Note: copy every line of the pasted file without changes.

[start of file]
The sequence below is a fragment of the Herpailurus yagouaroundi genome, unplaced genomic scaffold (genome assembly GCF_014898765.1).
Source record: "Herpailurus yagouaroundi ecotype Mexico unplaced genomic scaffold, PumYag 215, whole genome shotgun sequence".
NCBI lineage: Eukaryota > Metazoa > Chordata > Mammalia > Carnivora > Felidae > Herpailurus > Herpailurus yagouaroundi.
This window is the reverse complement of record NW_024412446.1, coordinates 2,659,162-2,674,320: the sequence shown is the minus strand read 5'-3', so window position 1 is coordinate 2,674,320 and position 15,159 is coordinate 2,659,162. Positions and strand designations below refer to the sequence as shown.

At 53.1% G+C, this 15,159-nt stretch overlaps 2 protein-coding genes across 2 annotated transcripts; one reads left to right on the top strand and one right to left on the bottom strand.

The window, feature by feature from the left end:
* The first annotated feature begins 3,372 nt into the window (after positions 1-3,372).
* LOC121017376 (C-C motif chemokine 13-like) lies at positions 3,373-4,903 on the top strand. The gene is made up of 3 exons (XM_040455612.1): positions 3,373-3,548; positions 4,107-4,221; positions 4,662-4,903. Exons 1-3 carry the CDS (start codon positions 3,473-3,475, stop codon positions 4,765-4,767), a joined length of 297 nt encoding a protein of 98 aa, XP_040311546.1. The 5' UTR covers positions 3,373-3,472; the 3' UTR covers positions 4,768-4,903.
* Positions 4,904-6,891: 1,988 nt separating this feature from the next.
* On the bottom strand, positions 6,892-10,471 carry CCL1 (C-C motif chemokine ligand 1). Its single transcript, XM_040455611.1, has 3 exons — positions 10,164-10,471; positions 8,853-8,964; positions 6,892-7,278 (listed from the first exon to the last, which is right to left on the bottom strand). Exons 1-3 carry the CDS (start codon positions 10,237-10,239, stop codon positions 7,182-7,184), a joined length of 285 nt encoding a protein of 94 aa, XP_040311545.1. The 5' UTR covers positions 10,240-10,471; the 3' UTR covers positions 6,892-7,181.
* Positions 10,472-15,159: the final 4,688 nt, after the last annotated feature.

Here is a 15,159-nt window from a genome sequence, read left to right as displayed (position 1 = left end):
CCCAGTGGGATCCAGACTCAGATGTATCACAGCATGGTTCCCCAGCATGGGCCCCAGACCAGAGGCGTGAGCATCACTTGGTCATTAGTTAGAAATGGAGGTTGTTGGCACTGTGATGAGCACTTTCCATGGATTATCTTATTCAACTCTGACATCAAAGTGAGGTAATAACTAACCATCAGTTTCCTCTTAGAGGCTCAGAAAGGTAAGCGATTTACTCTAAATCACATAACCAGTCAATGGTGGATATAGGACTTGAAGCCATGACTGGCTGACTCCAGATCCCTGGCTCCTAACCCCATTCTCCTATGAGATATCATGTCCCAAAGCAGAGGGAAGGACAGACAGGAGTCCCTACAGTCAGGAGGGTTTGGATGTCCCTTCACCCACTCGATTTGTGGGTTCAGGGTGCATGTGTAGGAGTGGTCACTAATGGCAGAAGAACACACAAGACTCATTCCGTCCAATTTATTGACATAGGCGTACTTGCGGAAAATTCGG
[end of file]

The sequence below is a fragment of the Herpailurus yagouaroundi genome, unplaced genomic scaffold (genome assembly GCF_014898765.1).
Source record: "Herpailurus yagouaroundi ecotype Mexico unplaced genomic scaffold, PumYag 215, whole genome shotgun sequence".
NCBI lineage: Eukaryota > Metazoa > Chordata > Mammalia > Carnivora > Felidae > Herpailurus > Herpailurus yagouaroundi.
This window is the reverse complement of record NW_024412446.1, coordinates 2,659,162-2,674,320: the sequence shown is the minus strand read 5'-3', so window position 1 is coordinate 2,674,320 and position 15,159 is coordinate 2,659,162. Positions and strand designations below refer to the sequence as shown.

At 53.1% G+C, this 15,159-nt stretch overlaps 2 protein-coding genes across 2 annotated transcripts; one reads left to right on the top strand and one right to left on the bottom strand.

The window, feature by feature from the left end:
* The first annotated feature begins 3,372 nt into the window (after positions 1-3,372).
* LOC121017376 (C-C motif chemokine 13-like) lies at positions 3,373-4,903 on the top strand. The gene is made up of 3 exons (XM_040455612.1): positions 3,373-3,548; positions 4,107-4,221; positions 4,662-4,903. Exons 1-3 carry the CDS (start codon positions 3,473-3,475, stop codon positions 4,765-4,767), a joined length of 297 nt encoding a protein of 98 aa, XP_040311546.1. The 5' UTR covers positions 3,373-3,472; the 3' UTR covers positions 4,768-4,903.
* Positions 4,904-6,891: 1,988 nt separating this feature from the next.
* On the bottom strand, positions 6,892-10,471 carry CCL1 (C-C motif chemokine ligand 1). Its single transcript, XM_040455611.1, has 3 exons — positions 10,164-10,471; positions 8,853-8,964; positions 6,892-7,278 (listed from the first exon to the last, which is right to left on the bottom strand). Exons 1-3 carry the CDS (start codon positions 10,237-10,239, stop codon positions 7,182-7,184), a joined length of 285 nt encoding a protein of 94 aa, XP_040311545.1. The 5' UTR covers positions 10,240-10,471; the 3' UTR covers positions 6,892-7,181.
* Positions 10,472-15,159: the final 4,688 nt, after the last annotated feature.

Here is a 15,159-nt window from a genome sequence, read left to right as displayed (position 1 = left end):
CCCAGTGGGATCCAGACTCAGATGTATCACAGCATGGTTCCCCAGCATGGGCCCCAGACCAGAGGCGTGAGCATCACTTGGTCATTAGTTAGAAATGGAGGTTGTTGGCACTGTGATGAGCACTTTCCATGGATTATCTTATTCAACTCTGACATCAAAGTGAGGTAATAACTAACCATCAGTTTCCTCTTAGAGGCTCAGAAAGGTAAGCGATTTACTCTAAATCACATAACCAGTCAATGGTGGATATAGGACTTGAAGCCATGACTGGCTGACTCCAGATCCCTGGCTCCTAACCCCATTCTCCTATGAGATATCATGTCCCAAAGCAGAGGGAAGGACAGACAGGAGTCCCTACAGTCAGGAGGGTTTGGATGTCCCTTCACCCACTCGATTTGTGGGTTCAGGGTGCATGTGTAGGAGTGGTCACTAATGGCAGAAGAACACACAAGACTCATTCCGTCCAATTTATTGACATAGGCGTACTTGCGGAAAATTCGG